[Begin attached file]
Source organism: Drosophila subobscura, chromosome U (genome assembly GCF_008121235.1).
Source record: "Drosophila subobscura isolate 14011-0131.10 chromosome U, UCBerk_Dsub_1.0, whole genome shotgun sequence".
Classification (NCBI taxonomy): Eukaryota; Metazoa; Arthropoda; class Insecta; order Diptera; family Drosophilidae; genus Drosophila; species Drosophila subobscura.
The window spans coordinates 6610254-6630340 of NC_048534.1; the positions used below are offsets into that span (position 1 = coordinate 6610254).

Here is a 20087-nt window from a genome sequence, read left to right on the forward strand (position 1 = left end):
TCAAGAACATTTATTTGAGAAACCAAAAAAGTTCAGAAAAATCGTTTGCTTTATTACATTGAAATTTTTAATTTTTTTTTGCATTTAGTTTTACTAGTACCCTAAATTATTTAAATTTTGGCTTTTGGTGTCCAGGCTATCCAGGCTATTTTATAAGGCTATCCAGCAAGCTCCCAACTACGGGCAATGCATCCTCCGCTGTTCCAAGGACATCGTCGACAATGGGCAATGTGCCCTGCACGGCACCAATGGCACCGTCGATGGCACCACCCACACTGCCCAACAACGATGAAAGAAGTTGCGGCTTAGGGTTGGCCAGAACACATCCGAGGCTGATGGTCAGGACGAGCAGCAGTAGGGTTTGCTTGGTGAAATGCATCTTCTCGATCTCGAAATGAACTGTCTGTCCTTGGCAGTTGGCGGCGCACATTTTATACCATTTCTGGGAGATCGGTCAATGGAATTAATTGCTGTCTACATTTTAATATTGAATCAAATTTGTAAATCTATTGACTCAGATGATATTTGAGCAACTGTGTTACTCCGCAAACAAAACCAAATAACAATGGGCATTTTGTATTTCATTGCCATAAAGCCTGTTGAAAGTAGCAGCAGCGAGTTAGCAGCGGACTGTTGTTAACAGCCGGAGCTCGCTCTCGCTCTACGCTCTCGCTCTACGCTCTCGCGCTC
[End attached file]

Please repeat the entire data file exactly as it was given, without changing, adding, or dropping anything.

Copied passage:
Source organism: Drosophila subobscura, chromosome U (genome assembly GCF_008121235.1).
Source record: "Drosophila subobscura isolate 14011-0131.10 chromosome U, UCBerk_Dsub_1.0, whole genome shotgun sequence".
Classification (NCBI taxonomy): Eukaryota; Metazoa; Arthropoda; class Insecta; order Diptera; family Drosophilidae; genus Drosophila; species Drosophila subobscura.
The window spans coordinates 6610254-6630340 of NC_048534.1; the positions used below are offsets into that span (position 1 = coordinate 6610254).

Here is a 20087-nt window from a genome sequence, read left to right on the forward strand (position 1 = left end):
TCAAGAACATTTATTTGAGAAACCAAAAAAGTTCAGAAAAATCGTTTGCTTTATTACATTGAAATTTTTAATTTTTTTTTGCATTTAGTTTTACTAGTACCCTAAATTATTTAAATTTTGGCTTTTGGTGTCCAGGCTATCCAGGCTATTTTATAAGGCTATCCAGCAAGCTCCCAACTACGGGCAATGCATCCTCCGCTGTTCCAAGGACATCGTCGACAATGGGCAATGTGCCCTGCACGGCACCAATGGCACCGTCGATGGCACCACCCACACTGCCCAACAACGATGAAAGAAGTTGCGGCTTAGGGTTGGCCAGAACACATCCGAGGCTGATGGTCAGGACGAGCAGCAGTAGGGTTTGCTTGGTGAAATGCATCTTCTCGATCTCGAAATGAACTGTCTGTCCTTGGCAGTTGGCGGCGCACATTTTATACCATTTCTGGGAGATCGGTCAATGGAATTAATTGCTGTCTACATTTTAATATTGAATCAAATTTGTAAATCTATTGACTCAGATGATATTTGAGCAACTGTGTTACTCCGCAAACAAAACCAAATAACAATGGGCATTTTGTATTTCATTGCCATAAAGCCTGTTGAAAGTAGCAGCAGCGAGTTAGCAGCGGACTGTTGTTAACAGCCGGAGCTCGCTCTCGCTCTACGCTCTCGCTCTACGCTCTCGCGCTC